JA: No we never had no steam engines.
CM: Who did the thrashing for you at harvest time?
JA: My uncle Joe. Joe had the thresher.
CM: Joe did the community threshing. Did you pitch bundles
and pitch stacks too?
JA: I sure did
CM: Did you have binders and headers when you were harvesting?
JA: Yes, we had binders and headers, and finally went into
CM: How old where you when you first had to start to drive
JA: I must have been about seven years old.
CM: And your brothers, they had to all work on the headerboxes
too when you were headering?
JA: Yes they sure did.
CM: How many horses were on your header at the time?
JA: Four horses
CM: Headerbox with two horses.
CM: Did you header with two headerboxes and one header?
JA: That’s right
CM: How often did give your horses a rest when they were on
JA: At lunch time.
CM: So they worked four hours on and four hours off huh? (Laughter)
How many acres did your dad farm when he was starting out?
JA: About 300 acres.
CM: Did he homestead?
JA: Yes, he did homestead the farm we were on.
CM: Did the girls have to go out and help in the harvest fields
JA: Yes they did. They had to stack the stacks.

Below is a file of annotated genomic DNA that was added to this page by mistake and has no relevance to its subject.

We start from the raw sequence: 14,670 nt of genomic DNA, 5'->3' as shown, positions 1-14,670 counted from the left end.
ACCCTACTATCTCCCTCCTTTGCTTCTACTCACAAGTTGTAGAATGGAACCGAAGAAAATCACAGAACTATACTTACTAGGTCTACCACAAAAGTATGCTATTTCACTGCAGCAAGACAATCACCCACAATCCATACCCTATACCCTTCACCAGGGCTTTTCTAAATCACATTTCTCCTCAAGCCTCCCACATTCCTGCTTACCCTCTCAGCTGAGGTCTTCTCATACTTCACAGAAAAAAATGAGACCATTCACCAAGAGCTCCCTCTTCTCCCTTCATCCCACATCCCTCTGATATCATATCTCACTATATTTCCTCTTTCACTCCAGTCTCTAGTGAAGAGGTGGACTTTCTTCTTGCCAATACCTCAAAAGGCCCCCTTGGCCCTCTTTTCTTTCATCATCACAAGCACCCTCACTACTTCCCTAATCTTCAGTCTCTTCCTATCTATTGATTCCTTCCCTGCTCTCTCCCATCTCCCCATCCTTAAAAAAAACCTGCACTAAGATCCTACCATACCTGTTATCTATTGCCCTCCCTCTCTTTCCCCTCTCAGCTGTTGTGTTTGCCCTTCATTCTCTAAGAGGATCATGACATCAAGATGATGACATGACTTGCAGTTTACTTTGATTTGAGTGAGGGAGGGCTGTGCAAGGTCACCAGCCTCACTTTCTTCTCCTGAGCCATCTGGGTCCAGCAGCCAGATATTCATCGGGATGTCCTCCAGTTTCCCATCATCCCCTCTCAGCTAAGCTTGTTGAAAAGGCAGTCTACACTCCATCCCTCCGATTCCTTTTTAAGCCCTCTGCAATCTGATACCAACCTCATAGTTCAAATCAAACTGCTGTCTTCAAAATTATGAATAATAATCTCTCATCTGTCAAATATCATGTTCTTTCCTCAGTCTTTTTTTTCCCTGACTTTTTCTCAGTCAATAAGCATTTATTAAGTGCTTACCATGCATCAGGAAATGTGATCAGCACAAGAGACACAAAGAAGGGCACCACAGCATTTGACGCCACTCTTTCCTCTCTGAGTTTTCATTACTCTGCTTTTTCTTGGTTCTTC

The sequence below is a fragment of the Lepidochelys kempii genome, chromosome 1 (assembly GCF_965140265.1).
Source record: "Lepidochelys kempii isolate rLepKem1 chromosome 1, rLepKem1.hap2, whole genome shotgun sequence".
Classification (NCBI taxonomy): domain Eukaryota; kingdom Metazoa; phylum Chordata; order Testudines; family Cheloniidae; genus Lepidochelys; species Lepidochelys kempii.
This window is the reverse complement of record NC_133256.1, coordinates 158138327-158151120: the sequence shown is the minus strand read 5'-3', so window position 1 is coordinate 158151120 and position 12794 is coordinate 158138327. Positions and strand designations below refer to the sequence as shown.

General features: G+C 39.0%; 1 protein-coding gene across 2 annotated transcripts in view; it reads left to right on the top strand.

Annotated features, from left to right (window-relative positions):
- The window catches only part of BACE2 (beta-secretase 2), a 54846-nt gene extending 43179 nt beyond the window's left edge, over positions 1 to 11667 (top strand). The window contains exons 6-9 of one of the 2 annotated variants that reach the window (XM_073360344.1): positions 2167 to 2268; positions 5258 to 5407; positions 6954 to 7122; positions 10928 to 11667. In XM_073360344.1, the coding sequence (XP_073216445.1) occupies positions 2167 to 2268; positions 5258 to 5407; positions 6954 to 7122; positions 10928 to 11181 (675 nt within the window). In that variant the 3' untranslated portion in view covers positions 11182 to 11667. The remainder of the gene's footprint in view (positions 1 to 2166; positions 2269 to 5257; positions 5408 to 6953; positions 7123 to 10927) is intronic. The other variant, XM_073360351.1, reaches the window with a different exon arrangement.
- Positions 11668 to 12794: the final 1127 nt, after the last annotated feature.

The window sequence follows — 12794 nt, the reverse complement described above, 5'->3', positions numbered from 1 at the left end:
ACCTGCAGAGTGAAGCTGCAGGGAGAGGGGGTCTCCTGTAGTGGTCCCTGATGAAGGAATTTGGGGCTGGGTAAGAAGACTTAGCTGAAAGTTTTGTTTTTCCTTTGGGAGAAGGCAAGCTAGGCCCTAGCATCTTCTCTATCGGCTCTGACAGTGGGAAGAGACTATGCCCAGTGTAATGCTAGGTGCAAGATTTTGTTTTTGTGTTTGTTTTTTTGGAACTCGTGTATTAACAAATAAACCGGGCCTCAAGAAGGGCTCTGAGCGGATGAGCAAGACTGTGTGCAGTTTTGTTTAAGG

CM: Did you do any grain binding?
JA: Yes, we sure did.
CM: Did the whole family go out and shock the grain then?
CM: Did you raise any corn?
JA: Yes we did, about 40 acres of corn every year.
BM: What did you use that for?
JA: First we stacked it up at home and every morning we threw
it over the fence and the hogs come and got the corn and then
about an hour later turned in the cows and they ate the (A316
CM: How many cattle did your dad have when you were growing
JA: About 30 head
CM: How many hogs?
JA: About 30 to 80.
CM: That’s quite a few hogs
JA: 30-80 hogs
CM: And chickens?
JA: Yes, it was no farm unless you had chickens.
CM: How about ducks and geese?
JA: No we didn’t have.
CM: No goats and no sheep?
CM: What was your favorite horses’ name?
BM: (Laughter) I’ve never heard that one before.
CM: Konch net da king reita (rest unclear). Could you ride
JA: We rode him to the neighbors and whatever we had to do
CM: Did you ever race with old king?
JA: Oh yes. He was the fastest horse around the neighborhood.
CM: Do you know what kind of a horse he was?
JA: He was a black horse and he really could run.
CM: Can you still speak German?
JA: Very little
CM: Can you say a few words in German like “Wie gehts
bei dier heut?” “How are you today?”
JA: “Du, du, liegts mir im herzen, du, du, liegts mir
rim sinn.” (Laughter)
CM: Was ish dei namah? (What’s your name?)
JA: John Albrect.
CM: Wiegehts bei euch? (How does it go by you?”
JA: Zeimlich gut. (Pretty good.)
CM: This will conclude our interview with John Jacob
BM: I want to add a little more on here because there is four
of us sitting at this table so we want to identify John’s
friend here. What’s your name?
I’m Betty Miranda and I lived most of my life in Wyoming